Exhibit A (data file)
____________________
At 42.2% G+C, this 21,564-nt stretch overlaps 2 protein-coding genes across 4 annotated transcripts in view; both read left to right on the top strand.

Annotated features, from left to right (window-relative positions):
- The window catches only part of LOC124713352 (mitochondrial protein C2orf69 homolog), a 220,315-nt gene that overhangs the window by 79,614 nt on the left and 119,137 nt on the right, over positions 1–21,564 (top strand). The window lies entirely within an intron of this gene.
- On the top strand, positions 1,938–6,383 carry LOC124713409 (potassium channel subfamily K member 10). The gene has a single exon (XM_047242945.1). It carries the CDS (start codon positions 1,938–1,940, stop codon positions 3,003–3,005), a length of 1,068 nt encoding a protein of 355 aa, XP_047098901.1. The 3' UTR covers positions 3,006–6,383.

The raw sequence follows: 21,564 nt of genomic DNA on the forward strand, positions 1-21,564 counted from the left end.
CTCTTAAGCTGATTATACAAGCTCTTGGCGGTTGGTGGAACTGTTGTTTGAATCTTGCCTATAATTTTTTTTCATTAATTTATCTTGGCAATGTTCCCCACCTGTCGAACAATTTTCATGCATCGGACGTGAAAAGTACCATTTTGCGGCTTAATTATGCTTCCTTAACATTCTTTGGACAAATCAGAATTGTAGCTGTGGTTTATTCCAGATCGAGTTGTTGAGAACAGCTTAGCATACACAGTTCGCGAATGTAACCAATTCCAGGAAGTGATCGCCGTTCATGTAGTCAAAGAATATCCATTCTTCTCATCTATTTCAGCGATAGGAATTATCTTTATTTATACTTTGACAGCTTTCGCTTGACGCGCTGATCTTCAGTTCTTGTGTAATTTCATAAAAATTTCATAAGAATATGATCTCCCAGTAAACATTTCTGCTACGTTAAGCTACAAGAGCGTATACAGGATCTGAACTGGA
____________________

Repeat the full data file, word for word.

At 42.2% G+C, this 21,564-nt stretch overlaps 2 protein-coding genes across 4 annotated transcripts in view; both read left to right on the top strand.

Annotated features, from left to right (window-relative positions):
- The window catches only part of LOC124713352 (mitochondrial protein C2orf69 homolog), a 220,315-nt gene that overhangs the window by 79,614 nt on the left and 119,137 nt on the right, over positions 1–21,564 (top strand). The window lies entirely within an intron of this gene.
- On the top strand, positions 1,938–6,383 carry LOC124713409 (potassium channel subfamily K member 10). The gene has a single exon (XM_047242945.1). It carries the CDS (start codon positions 1,938–1,940, stop codon positions 3,003–3,005), a length of 1,068 nt encoding a protein of 355 aa, XP_047098901.1. The 3' UTR covers positions 3,006–6,383.

The raw sequence follows: 21,564 nt of genomic DNA on the forward strand, positions 1-21,564 counted from the left end.
CTCTTAAGCTGATTATACAAGCTCTTGGCGGTTGGTGGAACTGTTGTTTGAATCTTGCCTATAATTTTTTTTCATTAATTTATCTTGGCAATGTTCCCCACCTGTCGAACAATTTTCATGCATCGGACGTGAAAAGTACCATTTTGCGGCTTAATTATGCTTCCTTAACATTCTTTGGACAAATCAGAATTGTAGCTGTGGTTTATTCCAGATCGAGTTGTTGAGAACAGCTTAGCATACACAGTTCGCGAATGTAACCAATTCCAGGAAGTGATCGCCGTTCATGTAGTCAAAGAATATCCATTCTTCTCATCTATTTCAGCGATAGGAATTATCTTTATTTATACTTTGACAGCTTTCGCTTGACGCGCTGATCTTCAGTTCTTGTGTAATTTCATAAAAATTTCATAAGAATATGATCTCCCAGTAAACATTTCTGCTACGTTAAGCTACAAGAGCGTATACAGGATCTGAACTGGA